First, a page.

Is there any particular vitamin I may be lacking after pregnancy?
"A 2007 study published in the Journal of Nutrition found that vitamin D deficiency was widespread among new mothers, even when they had been taking a prenatal supplement. Lack of vitamin D is associated not only with poor bone health but also with multiple sclerosis and depression.
New mothers should ask their doctor about vitamin D testing," says Eileen Behan, R.D., L.D., author of the best-selling Eat Well, Lose Weight While Breastfeeding. Also, once they begin to menstruate again they need to be sure they're getting enough iron to ensure blood health and prevent iron deficiency anemia, she adds.
I heard giving birth and breastfeeding depletes your calcium.
Both strain a woman's calcium levels. "In fact, if you don't get enough calcium in your diet during pregnancy, the growing fetus may take what it needs from your bones. Unfortunately, far too many women are not getting enough calcium, whether they're pregnant or not," says Wider. To be sure they're getting enough women should eat plenty of low-fat calcium-rich foods such as low-fat milk, yogurt, cheese and foods such as kale, bok choy and broccoli, and/or take a calcium supplement if they need it.
How do I balance weight loss versus milk-production requirements?
According to Somer the key here is doing it gradually. "Prior to pregnancy the weight-loss goal could be as high as 2 pounds a week. After pregnancy, your weight-loss goal should be only 2 pounds per month (for most women who have gained the recommended 25 pounds during pregnancy and who were at their desirable weight prior to pregnancy) and no more than 1 pound a week for overweight nursing mothers who use a combination of diet and exercise to shed pounds (by exercising, the woman doesn't need to cut calories as severely).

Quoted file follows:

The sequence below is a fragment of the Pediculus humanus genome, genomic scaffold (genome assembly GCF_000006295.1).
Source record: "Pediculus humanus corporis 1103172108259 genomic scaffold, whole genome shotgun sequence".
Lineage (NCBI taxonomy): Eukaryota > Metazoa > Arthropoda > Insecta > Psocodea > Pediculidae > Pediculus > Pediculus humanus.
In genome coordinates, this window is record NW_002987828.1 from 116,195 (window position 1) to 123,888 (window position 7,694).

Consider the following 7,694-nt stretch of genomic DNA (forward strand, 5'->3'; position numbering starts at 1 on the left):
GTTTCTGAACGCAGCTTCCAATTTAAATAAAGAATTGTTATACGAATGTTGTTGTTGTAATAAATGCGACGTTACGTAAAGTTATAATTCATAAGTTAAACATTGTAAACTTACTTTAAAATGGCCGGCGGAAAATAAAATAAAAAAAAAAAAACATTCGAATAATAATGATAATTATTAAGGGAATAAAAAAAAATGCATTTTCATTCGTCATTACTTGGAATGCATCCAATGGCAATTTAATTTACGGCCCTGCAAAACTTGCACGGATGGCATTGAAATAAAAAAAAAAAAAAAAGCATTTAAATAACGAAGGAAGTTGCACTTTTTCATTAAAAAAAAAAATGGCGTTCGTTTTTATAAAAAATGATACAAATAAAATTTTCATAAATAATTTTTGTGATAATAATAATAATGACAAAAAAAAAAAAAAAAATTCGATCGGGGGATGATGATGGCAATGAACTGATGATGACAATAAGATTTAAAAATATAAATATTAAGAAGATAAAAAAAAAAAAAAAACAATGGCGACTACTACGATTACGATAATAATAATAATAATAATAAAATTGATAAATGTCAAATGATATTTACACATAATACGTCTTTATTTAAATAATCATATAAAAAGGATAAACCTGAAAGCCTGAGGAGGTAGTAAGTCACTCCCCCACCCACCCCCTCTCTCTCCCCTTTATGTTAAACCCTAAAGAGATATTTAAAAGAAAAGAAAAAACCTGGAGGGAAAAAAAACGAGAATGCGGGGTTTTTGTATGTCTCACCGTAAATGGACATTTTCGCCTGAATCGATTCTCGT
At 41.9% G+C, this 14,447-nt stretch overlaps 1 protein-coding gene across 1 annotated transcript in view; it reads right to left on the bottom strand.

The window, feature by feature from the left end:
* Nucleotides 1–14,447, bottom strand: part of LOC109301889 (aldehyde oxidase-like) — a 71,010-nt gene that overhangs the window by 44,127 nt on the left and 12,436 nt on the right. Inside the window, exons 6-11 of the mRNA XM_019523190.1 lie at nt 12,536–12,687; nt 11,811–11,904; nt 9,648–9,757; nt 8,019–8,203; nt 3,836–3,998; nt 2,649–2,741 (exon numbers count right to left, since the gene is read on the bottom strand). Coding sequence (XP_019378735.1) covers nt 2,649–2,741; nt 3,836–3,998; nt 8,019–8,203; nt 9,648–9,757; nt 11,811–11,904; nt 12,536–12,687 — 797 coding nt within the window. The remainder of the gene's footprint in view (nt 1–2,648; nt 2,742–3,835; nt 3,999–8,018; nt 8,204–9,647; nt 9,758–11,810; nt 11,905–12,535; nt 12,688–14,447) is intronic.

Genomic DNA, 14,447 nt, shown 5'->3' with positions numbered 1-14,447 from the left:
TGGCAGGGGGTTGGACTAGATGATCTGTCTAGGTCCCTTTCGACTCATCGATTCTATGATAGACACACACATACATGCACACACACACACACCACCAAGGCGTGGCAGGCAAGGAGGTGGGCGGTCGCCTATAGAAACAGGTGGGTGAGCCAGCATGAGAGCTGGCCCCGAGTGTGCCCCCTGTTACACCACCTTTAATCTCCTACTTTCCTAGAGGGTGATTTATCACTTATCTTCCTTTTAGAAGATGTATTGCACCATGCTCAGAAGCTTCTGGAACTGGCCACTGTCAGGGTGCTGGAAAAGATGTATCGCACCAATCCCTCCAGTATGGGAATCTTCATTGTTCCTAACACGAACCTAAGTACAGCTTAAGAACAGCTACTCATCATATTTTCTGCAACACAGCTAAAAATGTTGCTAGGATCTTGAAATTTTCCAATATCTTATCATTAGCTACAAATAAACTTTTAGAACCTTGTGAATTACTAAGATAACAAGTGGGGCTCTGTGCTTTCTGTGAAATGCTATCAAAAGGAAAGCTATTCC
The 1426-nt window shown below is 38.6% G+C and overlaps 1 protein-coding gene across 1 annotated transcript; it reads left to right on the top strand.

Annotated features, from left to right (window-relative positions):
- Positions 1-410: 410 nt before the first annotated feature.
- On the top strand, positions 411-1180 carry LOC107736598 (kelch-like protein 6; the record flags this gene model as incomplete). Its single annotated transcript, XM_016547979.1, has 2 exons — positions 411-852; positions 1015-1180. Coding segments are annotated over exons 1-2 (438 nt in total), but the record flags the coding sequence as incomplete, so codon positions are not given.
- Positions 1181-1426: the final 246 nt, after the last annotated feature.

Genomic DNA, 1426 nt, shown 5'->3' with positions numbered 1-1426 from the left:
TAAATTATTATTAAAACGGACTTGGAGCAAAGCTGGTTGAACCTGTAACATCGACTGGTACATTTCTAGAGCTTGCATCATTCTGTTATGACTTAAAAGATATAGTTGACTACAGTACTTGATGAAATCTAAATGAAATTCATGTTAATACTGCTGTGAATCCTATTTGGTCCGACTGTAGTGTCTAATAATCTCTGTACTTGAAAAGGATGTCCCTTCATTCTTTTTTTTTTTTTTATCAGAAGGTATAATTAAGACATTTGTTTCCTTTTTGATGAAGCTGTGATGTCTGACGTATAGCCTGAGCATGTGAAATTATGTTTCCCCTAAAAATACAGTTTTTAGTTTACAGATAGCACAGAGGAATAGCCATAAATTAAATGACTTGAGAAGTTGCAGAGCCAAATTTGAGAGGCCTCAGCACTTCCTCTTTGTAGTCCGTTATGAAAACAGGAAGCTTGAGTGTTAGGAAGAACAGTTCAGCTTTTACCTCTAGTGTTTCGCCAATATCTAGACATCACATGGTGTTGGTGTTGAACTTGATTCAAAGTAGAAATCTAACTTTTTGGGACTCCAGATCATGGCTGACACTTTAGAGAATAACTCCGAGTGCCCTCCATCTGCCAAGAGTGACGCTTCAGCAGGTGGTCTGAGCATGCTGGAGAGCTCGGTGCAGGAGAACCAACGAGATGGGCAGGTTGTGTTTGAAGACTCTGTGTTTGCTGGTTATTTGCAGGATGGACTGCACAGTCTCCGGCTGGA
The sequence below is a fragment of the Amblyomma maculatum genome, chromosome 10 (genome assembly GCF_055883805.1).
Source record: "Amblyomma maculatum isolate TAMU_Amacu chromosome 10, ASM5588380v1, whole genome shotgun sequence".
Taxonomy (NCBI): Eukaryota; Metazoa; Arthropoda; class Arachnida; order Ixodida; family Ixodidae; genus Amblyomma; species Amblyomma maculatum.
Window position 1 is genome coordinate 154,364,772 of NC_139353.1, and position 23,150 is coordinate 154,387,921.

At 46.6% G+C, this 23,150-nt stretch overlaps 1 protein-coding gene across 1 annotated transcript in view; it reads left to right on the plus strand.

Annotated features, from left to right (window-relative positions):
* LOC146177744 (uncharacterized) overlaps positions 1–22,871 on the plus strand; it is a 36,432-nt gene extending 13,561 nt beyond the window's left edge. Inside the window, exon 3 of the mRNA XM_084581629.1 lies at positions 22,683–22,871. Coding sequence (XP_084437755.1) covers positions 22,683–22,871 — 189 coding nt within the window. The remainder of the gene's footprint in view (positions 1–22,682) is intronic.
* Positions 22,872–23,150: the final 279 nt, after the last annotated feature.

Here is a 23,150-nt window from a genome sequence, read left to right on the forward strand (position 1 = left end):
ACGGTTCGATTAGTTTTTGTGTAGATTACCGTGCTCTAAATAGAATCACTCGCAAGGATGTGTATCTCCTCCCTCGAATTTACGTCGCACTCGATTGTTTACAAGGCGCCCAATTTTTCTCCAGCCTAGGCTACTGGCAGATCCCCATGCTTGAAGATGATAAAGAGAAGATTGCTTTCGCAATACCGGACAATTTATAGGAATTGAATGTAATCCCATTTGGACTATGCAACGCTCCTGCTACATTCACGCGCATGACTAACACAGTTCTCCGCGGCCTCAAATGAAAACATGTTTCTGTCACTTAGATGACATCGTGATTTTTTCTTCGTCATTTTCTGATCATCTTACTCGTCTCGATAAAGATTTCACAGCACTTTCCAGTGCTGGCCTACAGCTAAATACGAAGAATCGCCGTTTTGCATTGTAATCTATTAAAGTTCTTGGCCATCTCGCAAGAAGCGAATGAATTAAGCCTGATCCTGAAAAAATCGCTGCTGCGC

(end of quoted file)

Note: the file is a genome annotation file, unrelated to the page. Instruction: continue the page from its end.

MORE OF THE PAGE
Whatever your weight goal, add 5 pounds for the extra tissue your body retains while breastfeeding. So, if you ultimately want to lose 20 pounds, aim for no more than 15 pounds now. The final 5 pounds usually drop off when you stop nursing."
Does exercise affect milk production?
According to Druxman, "regular, sustained, moderate-to-high-intensity exercise does not impair the quality or quantity of breast milk. There are a small number of cases of exercise-induced increases in the lactic acid concentration of breast milk resulting in decreased infant suckling due to a sour taste. However, feeding the baby prior to exercise should negate any potential problem, as any lactic acid that does accumulate in the breast milk should clear in 30 to 60 minutes post-exercise."
How many calories do I burn carrying my child around?
About 211 calories per hour (if you weigh 155 pounds).
Charles Stuart Platkin is a nutrition and public health advocate, author of the best seller Breaking the Pattern (Plume, 2005), Breaking the FAT Pattern (Plume, 2006) and Lighten Up (Penguin USA/Razorbill, 2006) and founder of Integrated Wellness Solutions. Sign up for The Diet Detective newsletter free at www.dietdetective.com.
Copyright 2008 by Charles Stuart Platkin